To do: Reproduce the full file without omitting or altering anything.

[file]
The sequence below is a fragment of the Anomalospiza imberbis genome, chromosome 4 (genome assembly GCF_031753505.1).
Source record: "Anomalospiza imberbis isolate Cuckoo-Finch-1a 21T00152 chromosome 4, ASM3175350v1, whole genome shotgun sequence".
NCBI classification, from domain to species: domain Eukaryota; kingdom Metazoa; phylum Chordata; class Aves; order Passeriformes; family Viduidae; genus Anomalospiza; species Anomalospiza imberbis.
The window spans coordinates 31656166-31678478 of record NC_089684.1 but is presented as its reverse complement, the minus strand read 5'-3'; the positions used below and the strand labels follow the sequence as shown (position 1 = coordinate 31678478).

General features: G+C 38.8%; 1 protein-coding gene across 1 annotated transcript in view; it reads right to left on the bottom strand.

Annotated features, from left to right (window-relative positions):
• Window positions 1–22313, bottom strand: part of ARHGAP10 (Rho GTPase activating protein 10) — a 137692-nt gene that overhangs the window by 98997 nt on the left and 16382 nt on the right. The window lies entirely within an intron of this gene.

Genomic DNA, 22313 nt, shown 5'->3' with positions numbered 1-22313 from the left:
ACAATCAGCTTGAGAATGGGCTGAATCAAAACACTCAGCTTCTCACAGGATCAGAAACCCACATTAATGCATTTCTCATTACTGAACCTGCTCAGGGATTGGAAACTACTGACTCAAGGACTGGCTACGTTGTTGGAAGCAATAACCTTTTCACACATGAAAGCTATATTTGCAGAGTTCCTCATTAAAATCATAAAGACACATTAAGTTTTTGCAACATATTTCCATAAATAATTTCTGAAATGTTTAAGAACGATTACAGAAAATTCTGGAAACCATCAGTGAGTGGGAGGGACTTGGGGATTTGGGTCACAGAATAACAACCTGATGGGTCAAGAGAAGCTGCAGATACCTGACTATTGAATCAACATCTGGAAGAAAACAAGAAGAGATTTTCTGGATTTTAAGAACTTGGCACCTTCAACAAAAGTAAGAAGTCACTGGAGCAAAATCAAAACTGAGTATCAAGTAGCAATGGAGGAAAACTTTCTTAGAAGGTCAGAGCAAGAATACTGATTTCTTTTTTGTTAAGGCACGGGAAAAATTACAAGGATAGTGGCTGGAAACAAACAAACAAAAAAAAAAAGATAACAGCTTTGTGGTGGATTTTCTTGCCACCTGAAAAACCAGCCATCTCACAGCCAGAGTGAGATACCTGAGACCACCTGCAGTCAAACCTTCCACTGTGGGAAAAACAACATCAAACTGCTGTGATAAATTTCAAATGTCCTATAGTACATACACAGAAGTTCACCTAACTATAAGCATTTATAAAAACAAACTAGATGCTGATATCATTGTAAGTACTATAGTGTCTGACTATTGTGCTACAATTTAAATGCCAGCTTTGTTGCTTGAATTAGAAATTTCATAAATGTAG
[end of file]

The sequence below is a fragment of the Anomalospiza imberbis genome, chromosome 4 (genome assembly GCF_031753505.1).
Source record: "Anomalospiza imberbis isolate Cuckoo-Finch-1a 21T00152 chromosome 4, ASM3175350v1, whole genome shotgun sequence".
NCBI classification, from domain to species: domain Eukaryota; kingdom Metazoa; phylum Chordata; class Aves; order Passeriformes; family Viduidae; genus Anomalospiza; species Anomalospiza imberbis.
The window spans coordinates 31656166-31678478 of record NC_089684.1 but is presented as its reverse complement, the minus strand read 5'-3'; the positions used below and the strand labels follow the sequence as shown (position 1 = coordinate 31678478).

General features: G+C 38.8%; 1 protein-coding gene across 1 annotated transcript in view; it reads right to left on the bottom strand.

Annotated features, from left to right (window-relative positions):
• Window positions 1–22313, bottom strand: part of ARHGAP10 (Rho GTPase activating protein 10) — a 137692-nt gene that overhangs the window by 98997 nt on the left and 16382 nt on the right. The window lies entirely within an intron of this gene.

Genomic DNA, 22313 nt, shown 5'->3' with positions numbered 1-22313 from the left:
ACAATCAGCTTGAGAATGGGCTGAATCAAAACACTCAGCTTCTCACAGGATCAGAAACCCACATTAATGCATTTCTCATTACTGAACCTGCTCAGGGATTGGAAACTACTGACTCAAGGACTGGCTACGTTGTTGGAAGCAATAACCTTTTCACACATGAAAGCTATATTTGCAGAGTTCCTCATTAAAATCATAAAGACACATTAAGTTTTTGCAACATATTTCCATAAATAATTTCTGAAATGTTTAAGAACGATTACAGAAAATTCTGGAAACCATCAGTGAGTGGGAGGGACTTGGGGATTTGGGTCACAGAATAACAACCTGATGGGTCAAGAGAAGCTGCAGATACCTGACTATTGAATCAACATCTGGAAGAAAACAAGAAGAGATTTTCTGGATTTTAAGAACTTGGCACCTTCAACAAAAGTAAGAAGTCACTGGAGCAAAATCAAAACTGAGTATCAAGTAGCAATGGAGGAAAACTTTCTTAGAAGGTCAGAGCAAGAATACTGATTTCTTTTTTGTTAAGGCACGGGAAAAATTACAAGGATAGTGGCTGGAAACAAACAAACAAAAAAAAAAAGATAACAGCTTTGTGGTGGATTTTCTTGCCACCTGAAAAACCAGCCATCTCACAGCCAGAGTGAGATACCTGAGACCACCTGCAGTCAAACCTTCCACTGTGGGAAAAACAACATCAAACTGCTGTGATAAATTTCAAATGTCCTATAGTACATACACAGAAGTTCACCTAACTATAAGCATTTATAAAAACAAACTAGATGCTGATATCATTGTAAGTACTATAGTGTCTGACTATTGTGCTACAATTTAAATGCCAGCTTTGTTGCTTGAATTAGAAATTTCATAAATGTAG